Friendlier communications can make the process easier for employees
Ask employees what’s important to them in a job, and they tend to mention benefits right after salary. So why is it so hard to get employees to pay attention to open enrollment?
Partly, it’s because the open enrollment guides are a chore to get through. Most guides include pages and pages of dense copy studded with lots of legalese and HR-speak, like qualifying event or evidence of insurability. For visual relief, there will occasionally be a chart of numbers.
Of course you can’t delete all that stuff. But you can help guide employees through it swamp of required reading with better design, conversational language and some helpful callouts here and there.
Start with better design. There’s no substitute for a talented designer. Give the designer the flexibility of spreading all that copy across a larger number of pages so there’s room for visuals. If your open enrollment guide lives online on your intranet, more pages isn’t such a difficult change. If you’re concerned with printing costs, consider printing a shorter summary of the guide and posting the unabridged document online.
Make it visual: Employees will have an easier time getting through the guide if it’s not all type. Develop some sort of visual theme that provides a reason for original or stock photography, illustration or, at the very least, icons. For one client, we used colorful stock illustrations of all sorts of emoji faces with a range of expressions and sometimes props, like glasses or cat ears. For another, we used a tropical theme with pineapples that suited their geographic location. (You wouldn’t believe how many stock photos of pineapples are out there: people with pineapples on their heads, people floating on pineapple-shaped pool floats, dogs wearing pineapple glasses.) For yet another client with a no-nonsense culture, we were able to help employees understand the guide more easily with clean design, bold color oversized icons and simple To Do lists of required actions.
Make it more colorful: Widen your color palette beyond your one or two primary brand colors. More color choice can help create a more appealing open enrollment guide, but it also can help employees figure out what’s where by separating different sections by color.
Use more human language. Just because you’ve got to have all those insurance terms and dense legal language doesn’t mean you can’t add some more casual conversational bits here and there. Try to insert comments that are what you would actually say to a co-worker, if you were having a conversation about open enrollment choices. Try to speak person to person instead of corporation to employee. For more on simplifying and humanizing the process, try this Best Practices one-pager.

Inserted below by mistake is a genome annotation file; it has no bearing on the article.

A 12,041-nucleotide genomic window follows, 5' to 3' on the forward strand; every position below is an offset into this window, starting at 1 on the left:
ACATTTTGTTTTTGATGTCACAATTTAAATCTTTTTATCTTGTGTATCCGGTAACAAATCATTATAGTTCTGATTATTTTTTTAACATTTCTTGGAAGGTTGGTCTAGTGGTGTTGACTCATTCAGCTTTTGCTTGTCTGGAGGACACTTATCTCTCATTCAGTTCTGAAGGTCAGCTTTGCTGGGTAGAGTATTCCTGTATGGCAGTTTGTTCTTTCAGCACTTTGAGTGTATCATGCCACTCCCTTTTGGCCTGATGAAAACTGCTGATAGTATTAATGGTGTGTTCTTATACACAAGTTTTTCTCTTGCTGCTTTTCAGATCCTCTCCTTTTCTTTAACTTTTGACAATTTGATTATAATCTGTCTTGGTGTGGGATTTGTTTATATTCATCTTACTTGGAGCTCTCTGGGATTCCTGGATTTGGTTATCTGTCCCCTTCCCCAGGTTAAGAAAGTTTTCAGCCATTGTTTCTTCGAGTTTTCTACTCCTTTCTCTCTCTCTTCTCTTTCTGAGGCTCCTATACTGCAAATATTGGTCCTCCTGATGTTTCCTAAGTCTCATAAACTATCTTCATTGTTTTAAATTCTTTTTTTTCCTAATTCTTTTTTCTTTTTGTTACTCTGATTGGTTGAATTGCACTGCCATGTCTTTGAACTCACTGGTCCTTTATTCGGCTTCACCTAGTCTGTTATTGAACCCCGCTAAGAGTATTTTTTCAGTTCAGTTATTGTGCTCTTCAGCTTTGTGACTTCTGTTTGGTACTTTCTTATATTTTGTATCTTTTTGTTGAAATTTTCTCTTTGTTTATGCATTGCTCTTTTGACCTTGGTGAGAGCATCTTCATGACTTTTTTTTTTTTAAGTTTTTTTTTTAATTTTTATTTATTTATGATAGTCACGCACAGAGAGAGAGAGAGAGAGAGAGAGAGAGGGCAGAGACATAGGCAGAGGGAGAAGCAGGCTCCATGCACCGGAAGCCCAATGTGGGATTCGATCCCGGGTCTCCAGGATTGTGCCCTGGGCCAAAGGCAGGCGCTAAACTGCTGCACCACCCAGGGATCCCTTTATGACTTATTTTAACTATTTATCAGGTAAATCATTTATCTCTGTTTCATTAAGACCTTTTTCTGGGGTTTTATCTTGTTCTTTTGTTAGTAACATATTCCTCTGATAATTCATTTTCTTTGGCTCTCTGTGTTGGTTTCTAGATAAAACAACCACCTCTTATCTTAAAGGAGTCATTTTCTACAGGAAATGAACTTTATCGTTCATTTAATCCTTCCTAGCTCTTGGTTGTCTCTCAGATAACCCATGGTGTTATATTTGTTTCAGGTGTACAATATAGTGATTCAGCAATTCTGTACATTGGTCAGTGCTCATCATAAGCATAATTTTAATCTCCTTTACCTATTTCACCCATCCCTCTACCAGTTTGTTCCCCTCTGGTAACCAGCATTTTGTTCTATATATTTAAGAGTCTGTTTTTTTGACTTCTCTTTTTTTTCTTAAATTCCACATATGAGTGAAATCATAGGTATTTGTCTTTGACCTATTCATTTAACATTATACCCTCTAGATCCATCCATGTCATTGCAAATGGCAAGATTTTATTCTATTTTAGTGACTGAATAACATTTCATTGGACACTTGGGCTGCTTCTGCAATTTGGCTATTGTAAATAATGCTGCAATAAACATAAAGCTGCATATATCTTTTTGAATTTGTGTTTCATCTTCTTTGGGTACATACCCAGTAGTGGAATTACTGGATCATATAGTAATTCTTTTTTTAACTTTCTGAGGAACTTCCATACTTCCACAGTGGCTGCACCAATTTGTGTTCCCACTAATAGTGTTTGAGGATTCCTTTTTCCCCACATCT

Add boxed comments or callouts: Sort of like dropping bread crumbs for Hansel and Gretel, you can help guide employees through the forest of open enrollment by breaking the monotony with friendly and sometimes witty callouts. If there’s an important point that they might miss if they just skim the copy, add a short sentence regarding that in a box that’s more likely to get their attention. (Example: The Urgent Care copay has been lowered to $25.) If you’ve got a spread that’s entirely filled with charts, maybe give employees a wink with a callout that reads If you like charts, you’ll love this page. In a dense section on vision care, you might include a callout that explains a second pair of glasses is covered at half price, in case you want to keep a spare handy, and maybe another callout that’s just for fun. (Example: An emoji with an eyepatch and the sentence Warning: Monocles may not be covered.)
Having an entire campaign of open enrollment communications is important as well. Let them know open enrollment is coming, let them know what’s changing about their benefits and remind them of the deadlines to do what they need to do. Communicate all that in as many channels as you can, from digital signage and floor decals to the intranet and town halls.
Want to make your open enrollment communications more employee-friendly? Tribe can help.